Godfrey’s death and formal hand-over of his title and estates, as well as the shipwreck which sees Balian arrive in the holy land with nothing but a sword and a horse, neatly strips him of political baggage-by-association and frees him to act without paternal restraint. In his awakening to the hypocrisy of religion as opposed to the possibility of a pure and sacred faith, he discovers that god will not speak to him directly, but that virtue or its absence is evident only in the individual actions of every man. It is a particular message he is given three different times in three different contexts — from his father about his duties as a knight and vassal to King Baldwin, from the Hospitaller knight (David Thewlis) about the hypocrisy of the church when preaching the will of god and Christ as an excuse for murder and pillage, and from King Baldwin himself about disobeying even a king if righteousness demands it. It is tempting to infer that god may not have spoken to Balian, but that he spoke through Balian instead.

It is worth noting that there is no attempt to portray matters as different on the Islamic side. Quite the opposite. Honour and integrity in the face of demands for savagery justified in the name of Allah is what reveals Saladin (Ghassan Massoud) as a principled, civilized man in spite of his rôle as a great and terrible warrior king.

Taken together as a theme, these characteristics are a significant symbolic condemnation of party-political or doctrinaire politics, organised religions, and all the hypocrisies they engender.

The German knight (left), and Liam Neeson as Godfrey of Ibelin.

The intricacies of the plot suggest that Balian’s approach is seen as iconoclastic and even sacrilegious at first, but admirable all the same, and vindicated by his success and growing reputation for reliably honourable action. It is very much an existential approach to revealing heroic characteristics, dealing with each character, Saladin and Balian, on their own merits and according to values that are self-determined to suit particular circumstances rather than ideologically derived and rigidly imposed regardless of circumstance.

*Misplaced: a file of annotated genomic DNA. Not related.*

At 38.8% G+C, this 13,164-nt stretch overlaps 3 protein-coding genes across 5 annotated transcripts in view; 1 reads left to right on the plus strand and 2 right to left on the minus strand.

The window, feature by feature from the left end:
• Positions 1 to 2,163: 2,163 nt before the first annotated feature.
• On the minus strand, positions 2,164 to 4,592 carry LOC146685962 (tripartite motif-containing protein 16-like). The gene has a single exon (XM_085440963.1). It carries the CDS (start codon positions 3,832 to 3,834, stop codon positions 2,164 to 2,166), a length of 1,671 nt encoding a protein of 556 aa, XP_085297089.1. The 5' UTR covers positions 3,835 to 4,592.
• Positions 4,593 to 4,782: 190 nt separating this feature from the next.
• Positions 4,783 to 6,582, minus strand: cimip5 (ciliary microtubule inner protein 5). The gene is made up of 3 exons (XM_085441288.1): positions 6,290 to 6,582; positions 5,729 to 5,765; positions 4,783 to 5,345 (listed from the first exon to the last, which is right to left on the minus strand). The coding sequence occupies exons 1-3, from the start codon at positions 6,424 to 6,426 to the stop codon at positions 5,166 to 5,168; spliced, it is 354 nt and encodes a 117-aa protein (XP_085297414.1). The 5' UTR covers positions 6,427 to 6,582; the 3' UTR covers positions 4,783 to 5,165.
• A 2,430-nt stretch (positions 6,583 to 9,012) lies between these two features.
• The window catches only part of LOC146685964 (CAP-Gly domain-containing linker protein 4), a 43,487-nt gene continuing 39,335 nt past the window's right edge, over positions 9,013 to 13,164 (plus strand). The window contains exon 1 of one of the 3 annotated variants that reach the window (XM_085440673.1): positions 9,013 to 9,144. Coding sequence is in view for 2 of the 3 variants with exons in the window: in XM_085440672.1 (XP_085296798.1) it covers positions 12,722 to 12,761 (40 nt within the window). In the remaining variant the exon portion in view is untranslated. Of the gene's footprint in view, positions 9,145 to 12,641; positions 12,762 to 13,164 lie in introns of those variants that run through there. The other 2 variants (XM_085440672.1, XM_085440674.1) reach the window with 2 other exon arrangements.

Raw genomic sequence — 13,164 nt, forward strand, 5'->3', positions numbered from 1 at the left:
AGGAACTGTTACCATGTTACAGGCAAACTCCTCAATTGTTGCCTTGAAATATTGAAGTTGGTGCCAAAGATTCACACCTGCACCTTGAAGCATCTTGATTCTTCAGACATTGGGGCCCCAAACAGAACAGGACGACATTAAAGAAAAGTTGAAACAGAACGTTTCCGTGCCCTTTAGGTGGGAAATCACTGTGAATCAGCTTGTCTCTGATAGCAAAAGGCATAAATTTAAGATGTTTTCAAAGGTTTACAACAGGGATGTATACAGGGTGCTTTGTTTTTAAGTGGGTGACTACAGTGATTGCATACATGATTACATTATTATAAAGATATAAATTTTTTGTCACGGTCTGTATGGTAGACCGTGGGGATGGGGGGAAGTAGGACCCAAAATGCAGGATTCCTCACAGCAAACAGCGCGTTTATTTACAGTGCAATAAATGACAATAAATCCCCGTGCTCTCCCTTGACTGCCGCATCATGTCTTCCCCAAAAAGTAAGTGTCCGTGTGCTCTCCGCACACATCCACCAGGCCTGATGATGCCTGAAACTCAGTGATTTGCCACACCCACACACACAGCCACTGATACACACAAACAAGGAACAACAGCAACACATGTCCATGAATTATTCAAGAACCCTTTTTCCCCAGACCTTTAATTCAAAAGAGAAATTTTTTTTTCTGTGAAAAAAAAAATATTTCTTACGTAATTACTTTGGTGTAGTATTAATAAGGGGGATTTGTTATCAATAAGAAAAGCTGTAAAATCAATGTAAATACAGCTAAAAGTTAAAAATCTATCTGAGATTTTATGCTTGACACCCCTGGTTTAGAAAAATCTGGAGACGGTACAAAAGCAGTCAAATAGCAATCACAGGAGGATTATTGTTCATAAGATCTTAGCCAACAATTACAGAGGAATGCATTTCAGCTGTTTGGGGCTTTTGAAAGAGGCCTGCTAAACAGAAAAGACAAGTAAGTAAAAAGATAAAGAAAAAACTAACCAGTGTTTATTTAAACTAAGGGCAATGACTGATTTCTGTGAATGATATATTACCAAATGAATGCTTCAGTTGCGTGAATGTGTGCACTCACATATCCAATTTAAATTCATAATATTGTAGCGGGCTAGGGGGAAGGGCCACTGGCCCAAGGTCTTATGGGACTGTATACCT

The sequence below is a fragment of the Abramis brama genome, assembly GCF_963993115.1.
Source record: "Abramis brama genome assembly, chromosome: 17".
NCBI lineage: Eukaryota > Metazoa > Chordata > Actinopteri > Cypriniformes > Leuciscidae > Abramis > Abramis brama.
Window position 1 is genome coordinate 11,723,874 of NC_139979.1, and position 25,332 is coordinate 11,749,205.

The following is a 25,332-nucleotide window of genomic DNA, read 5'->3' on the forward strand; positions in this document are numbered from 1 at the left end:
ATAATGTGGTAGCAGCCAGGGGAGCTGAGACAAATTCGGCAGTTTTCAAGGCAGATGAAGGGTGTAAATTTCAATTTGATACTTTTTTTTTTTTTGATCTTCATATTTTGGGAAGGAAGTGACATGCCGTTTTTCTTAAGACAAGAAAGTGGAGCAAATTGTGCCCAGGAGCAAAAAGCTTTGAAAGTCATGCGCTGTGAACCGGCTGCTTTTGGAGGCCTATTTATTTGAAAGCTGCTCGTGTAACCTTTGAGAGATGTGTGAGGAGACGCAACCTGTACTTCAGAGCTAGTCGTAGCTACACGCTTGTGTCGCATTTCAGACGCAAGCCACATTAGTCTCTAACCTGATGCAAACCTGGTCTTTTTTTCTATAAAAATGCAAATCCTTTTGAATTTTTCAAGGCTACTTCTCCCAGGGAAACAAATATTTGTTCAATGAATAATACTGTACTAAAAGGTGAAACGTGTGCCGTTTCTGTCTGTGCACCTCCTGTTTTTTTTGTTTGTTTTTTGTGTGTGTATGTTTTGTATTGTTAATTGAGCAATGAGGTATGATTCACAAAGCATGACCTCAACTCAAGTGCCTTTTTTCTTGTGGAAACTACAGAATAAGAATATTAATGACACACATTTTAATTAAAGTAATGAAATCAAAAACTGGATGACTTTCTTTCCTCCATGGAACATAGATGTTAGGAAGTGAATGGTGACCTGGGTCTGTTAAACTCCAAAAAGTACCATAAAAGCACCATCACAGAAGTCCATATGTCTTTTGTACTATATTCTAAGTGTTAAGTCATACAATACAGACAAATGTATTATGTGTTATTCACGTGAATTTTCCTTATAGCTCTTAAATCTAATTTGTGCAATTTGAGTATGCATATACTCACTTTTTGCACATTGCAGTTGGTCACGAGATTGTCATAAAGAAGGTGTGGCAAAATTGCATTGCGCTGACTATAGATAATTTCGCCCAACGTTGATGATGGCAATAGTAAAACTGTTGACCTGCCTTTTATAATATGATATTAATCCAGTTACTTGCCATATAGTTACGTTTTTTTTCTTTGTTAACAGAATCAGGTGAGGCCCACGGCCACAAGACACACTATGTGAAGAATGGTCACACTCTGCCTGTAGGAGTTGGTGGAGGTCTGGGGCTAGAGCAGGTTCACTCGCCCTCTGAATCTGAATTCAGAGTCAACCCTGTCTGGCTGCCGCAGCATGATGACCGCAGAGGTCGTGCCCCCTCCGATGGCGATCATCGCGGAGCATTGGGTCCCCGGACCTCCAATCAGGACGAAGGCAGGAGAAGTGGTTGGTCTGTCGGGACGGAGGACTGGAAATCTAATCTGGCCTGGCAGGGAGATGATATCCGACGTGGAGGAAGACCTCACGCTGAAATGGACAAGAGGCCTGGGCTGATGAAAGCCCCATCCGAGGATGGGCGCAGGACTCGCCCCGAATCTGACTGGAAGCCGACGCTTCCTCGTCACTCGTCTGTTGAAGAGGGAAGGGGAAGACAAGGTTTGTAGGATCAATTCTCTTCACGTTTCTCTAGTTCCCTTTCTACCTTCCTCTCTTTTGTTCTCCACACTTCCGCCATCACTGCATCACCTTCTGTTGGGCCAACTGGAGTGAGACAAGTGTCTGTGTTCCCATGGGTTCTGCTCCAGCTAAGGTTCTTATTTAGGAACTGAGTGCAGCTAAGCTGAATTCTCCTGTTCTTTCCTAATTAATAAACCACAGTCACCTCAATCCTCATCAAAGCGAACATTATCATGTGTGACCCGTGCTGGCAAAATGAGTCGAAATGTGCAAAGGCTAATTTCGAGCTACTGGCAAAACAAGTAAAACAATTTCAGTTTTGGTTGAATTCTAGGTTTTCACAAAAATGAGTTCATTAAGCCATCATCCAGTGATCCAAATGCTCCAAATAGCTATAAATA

If the symbolism holds true, the film’s condemnation of violence cloaked in the name of religion or god is much more a condemnation of contemporary militant Islamic states and movements than of the West, even if the finger was more squarely pointed at the Europeans in the film itself. That’s because Islamic fanatics today appear far more ready to commit willfully savage acts of violence in the name of god than their stated enemies do.

The development of the story into the specific Christian-Islamic conflict of the era, and the fictional romantic entanglement of Balian with Princess Sybilla (Eva Green), sister of King Baldwin of Jerusalem, and thus its future Queen, brings us to contemporary issues of enormous import: Balian as the Western outsider can be regarded as a symbol for the West, striking up a friendship with the King and Princess of Jerusalem, who can likewise be seen as symbols for Israel and its population in general.

The King and Princess are threatened not only by extremist forces within, but also the Islamic forces Saladin can bring to bear from without. It is a situation that closely corresponds to the contemporary issues faced by Israel and its allies: Islam threatens by way of Iranian-sponsored terrorists, while hard-line Jews inside Israel are undermining any chance for peace through demands for more Jewish settlement on the West Bank, and by virulently opposing the possibility of a Palestinian state.

It is the machinations of Baldwin and Sybilla that bring about the downfall of Jerusalem, though I must say that for my tastes Balian’s linchpin moral qualms about participating in these machinations were a little too naïve and noble to be entirely credible. His refusal to countenance the execution of Sybilla’s husband, the bloodthirsty Guy of Lusignan (Marton Csokas), and to marry Sybilla, guaranteed that the succession to the throne passed to Lusignan, and that there would be an unwinnable war provoked by the psychopathic Templar knight Raynald of Chatillon (Brendan Gleeson).

As an aside, it was interesting to note that the character of Princess Sybilla seemed to have been styled on Eleanor of Aquitaine, who had undertaken a voyage to the Holy Land as part of a crusade in 1148 CE, when she was wife to King Louis VII of France. She was renowned as an independent, headstrong and wily lady who circumvented the customary rôle of women of the day and was as formidable a politician as any man of her era, including her later husband, Henry Plantagenet, King Henry II of England, against whom she plotted with their sons. Like Sybilla in the film having to give up her crown, Eleanor had to surrender the dream of an Angevin empire in France and Spain to keep the peace in Europe. The Angevin lands had, at that time, the potential of being the birthplace of a renaissance centuries earlier than the Italian one. A real-life kingdom of heaven, perhaps.